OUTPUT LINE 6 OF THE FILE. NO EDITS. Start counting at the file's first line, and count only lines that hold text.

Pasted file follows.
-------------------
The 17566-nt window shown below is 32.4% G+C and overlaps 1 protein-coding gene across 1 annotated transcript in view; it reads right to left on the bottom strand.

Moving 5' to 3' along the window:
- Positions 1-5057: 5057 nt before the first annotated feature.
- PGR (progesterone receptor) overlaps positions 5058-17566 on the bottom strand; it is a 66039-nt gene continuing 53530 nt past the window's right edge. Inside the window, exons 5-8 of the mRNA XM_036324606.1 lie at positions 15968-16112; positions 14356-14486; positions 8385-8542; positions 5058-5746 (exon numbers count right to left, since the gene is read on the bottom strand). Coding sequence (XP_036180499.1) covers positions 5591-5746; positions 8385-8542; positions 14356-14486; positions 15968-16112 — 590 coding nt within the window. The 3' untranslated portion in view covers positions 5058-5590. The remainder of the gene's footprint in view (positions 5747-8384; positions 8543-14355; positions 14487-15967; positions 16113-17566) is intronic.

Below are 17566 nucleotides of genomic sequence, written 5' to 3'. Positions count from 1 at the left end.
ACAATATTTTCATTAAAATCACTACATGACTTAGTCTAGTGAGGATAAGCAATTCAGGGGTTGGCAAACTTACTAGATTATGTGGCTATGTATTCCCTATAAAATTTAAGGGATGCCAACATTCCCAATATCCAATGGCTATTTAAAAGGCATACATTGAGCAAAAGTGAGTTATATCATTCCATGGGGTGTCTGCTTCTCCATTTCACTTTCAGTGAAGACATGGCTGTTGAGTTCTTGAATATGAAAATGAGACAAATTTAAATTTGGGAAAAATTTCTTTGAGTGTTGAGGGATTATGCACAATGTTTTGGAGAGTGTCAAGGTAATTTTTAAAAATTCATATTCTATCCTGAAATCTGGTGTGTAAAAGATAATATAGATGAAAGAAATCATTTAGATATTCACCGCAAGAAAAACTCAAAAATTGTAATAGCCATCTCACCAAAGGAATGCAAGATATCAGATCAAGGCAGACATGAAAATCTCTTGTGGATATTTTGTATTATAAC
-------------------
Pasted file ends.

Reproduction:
ACAATATTTTCATTAAAATCACTACATGACTTAGTCTAGTGAGGATAAGCAATTCAGGGGTTGGCAAACTTACTAGATTATGTGGCTATGTATTCCCTATAAAATTTAAGGGATGCCAACATTCCCAATATCCAATGGCTATTTAAAAGGCATACATTGAGCAAAAGTGAGTTATATCATTCCATGGGGTGTCTGCTTCTCCATTTCACTTTCAGTGAAGACATGGCTGTTGAGTTCTTGAATATGAAAATGAGACAAATTTAAATTTGGGAAAAATTTCTTTGAGTGTTGAGGGATTATGCACAATGTTTTGGAGAGTGTCAAGGTAATTTTTAAAAATTCATATTCTATCCTGAAATCTGGTGTGTAAAAGATAATATAGATGAAAGAAATCATTTAGATATTCACCGCAAGAAAAACTCAAAAATTGTAATAGCCATCTCACCAAAGGAATGCAAGATATCAGATCAAGGCAGACATGAAAATCTCTTGTGGATATTTTGTATTATAAC